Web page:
President Museveni is a firm believer of infrastructure as a key enabler of Uganda’s economy. Under the NRM rule we have seen trillions of Uganda shillings budgeted annually for infrastructure. We have also seen the country go to a great length to borrow to fund infrastructure like roads, dams and double gauge railway. But this kind of infrastructure does not last forever and requires routine maintenance. Thus, we need to strategically and swiftly utilise the infrastructure for economic development. The economic opportunities presented by the excellent infrastructure should be pursued relentless. This is the only sure way we can generate economic activity to enable us pay back the loans.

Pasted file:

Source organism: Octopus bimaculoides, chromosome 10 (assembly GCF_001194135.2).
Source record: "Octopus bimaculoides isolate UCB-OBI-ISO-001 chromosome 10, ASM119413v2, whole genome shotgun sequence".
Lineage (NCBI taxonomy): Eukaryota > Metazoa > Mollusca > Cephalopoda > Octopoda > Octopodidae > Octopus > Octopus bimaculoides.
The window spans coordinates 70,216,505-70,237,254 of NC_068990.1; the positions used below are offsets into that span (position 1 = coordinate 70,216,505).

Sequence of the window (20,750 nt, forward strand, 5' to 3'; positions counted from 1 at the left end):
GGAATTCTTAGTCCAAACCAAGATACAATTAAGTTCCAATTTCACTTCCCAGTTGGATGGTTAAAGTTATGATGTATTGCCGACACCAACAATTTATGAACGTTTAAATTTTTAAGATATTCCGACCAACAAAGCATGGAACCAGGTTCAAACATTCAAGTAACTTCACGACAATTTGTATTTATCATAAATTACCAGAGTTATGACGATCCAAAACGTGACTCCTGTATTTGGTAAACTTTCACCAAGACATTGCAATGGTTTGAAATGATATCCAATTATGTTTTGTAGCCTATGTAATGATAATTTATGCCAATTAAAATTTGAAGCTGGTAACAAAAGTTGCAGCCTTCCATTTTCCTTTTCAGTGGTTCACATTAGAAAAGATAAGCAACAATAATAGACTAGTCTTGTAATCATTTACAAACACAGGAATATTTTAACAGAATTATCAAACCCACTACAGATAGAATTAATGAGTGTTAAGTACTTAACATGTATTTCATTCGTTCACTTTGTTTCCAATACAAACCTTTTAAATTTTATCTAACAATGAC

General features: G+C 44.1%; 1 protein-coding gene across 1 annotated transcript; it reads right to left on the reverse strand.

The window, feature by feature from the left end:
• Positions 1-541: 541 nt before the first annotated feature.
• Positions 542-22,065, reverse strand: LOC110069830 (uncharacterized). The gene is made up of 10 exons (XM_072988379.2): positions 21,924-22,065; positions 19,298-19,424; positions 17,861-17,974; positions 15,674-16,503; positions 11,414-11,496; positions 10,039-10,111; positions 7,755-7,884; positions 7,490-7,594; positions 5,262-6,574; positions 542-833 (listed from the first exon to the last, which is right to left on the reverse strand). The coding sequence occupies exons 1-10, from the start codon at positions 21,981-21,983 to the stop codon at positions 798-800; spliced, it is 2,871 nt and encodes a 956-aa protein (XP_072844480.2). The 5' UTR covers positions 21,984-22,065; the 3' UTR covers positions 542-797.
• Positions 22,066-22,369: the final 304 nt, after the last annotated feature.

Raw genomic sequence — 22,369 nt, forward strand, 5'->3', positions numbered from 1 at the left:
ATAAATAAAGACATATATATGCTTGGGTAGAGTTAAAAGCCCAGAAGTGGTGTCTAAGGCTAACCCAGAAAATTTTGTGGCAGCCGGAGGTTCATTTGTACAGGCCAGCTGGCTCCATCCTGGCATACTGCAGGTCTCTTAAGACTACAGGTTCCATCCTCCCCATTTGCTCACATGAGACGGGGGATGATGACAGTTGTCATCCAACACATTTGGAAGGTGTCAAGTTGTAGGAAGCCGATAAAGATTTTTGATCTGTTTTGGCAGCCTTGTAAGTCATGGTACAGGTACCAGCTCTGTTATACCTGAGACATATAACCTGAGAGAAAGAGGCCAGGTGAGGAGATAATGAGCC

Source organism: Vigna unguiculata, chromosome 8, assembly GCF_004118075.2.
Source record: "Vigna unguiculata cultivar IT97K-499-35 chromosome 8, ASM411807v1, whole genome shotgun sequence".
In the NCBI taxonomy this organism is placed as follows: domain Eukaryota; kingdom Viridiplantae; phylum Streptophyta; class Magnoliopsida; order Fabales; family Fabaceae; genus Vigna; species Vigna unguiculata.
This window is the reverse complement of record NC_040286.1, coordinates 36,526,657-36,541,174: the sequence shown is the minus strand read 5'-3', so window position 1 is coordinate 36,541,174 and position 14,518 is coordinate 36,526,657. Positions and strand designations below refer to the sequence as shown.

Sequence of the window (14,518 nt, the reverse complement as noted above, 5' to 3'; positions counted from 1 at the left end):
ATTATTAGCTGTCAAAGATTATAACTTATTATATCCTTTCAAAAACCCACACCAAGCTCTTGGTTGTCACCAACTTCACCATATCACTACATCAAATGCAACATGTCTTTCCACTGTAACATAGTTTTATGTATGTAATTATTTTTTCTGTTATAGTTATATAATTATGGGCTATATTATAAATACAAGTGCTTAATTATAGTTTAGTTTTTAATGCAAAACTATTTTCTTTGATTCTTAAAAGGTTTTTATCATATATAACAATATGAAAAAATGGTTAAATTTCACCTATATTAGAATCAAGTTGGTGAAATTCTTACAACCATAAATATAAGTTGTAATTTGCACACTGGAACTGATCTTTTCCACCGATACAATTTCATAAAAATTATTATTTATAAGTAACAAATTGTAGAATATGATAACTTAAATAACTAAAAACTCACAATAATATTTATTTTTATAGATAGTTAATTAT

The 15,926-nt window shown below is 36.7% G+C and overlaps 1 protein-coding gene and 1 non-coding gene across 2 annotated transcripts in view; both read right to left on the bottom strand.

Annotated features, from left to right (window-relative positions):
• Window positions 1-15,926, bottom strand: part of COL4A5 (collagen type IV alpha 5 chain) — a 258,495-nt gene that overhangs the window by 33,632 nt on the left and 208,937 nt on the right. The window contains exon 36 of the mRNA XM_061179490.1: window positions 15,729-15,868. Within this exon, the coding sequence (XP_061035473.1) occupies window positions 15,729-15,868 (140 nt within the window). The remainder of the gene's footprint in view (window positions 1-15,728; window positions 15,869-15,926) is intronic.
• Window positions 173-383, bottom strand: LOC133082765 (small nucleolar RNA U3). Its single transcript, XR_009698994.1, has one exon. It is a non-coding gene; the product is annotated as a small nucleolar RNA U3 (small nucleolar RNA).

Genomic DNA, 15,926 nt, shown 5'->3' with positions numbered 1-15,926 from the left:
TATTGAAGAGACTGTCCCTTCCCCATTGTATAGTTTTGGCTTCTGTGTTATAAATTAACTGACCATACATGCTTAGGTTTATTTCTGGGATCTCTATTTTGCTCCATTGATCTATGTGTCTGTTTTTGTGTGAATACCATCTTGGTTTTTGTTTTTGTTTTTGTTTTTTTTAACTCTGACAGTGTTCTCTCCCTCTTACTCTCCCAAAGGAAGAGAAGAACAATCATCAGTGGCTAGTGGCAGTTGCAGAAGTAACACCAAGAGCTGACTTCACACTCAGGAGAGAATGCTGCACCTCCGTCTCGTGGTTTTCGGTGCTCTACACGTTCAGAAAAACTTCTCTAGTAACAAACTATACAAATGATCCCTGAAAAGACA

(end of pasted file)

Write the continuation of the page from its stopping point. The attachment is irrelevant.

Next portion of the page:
The publicly traded companies with the highest valuation include Apple, Amazon, Google parent company Alphabet, Microsoft, Tesla, Facebook parent company Meta and Saudi Aramco’s Ras Tanura oil refinery and oil terminal, all have market caps exceeding $1 trillion. These companies include the young and the old i.e. Apple, 1976; Amazon,1994; Google parent company Alphabet, 1998; Microsoft, 1975; Tesla, 2003; Facebook parent company Meta, 2004; Saudi Aramco’s Ras Tanura oil refinery and oil terminal, 1945. The world is moving away from oil to renewable energy as part of climate change mitigation and so in the next 36 years Saudi Aramco’s Ras Tanura oil refinery and oil terminal may be no more. Companies like Google, Tesla, Facebook were startups after 26th January 1986 and now have market caps exceeding $1 trillion. Does Uganda have the capacity to nurture startups that would have market caps of $1 billion in the next 36 years? What are the areas of investment that are likely to lead to companies with caps of $1 billion? The answer lies in Uganda’s 4th Industrial Revolution (4IR) strategy.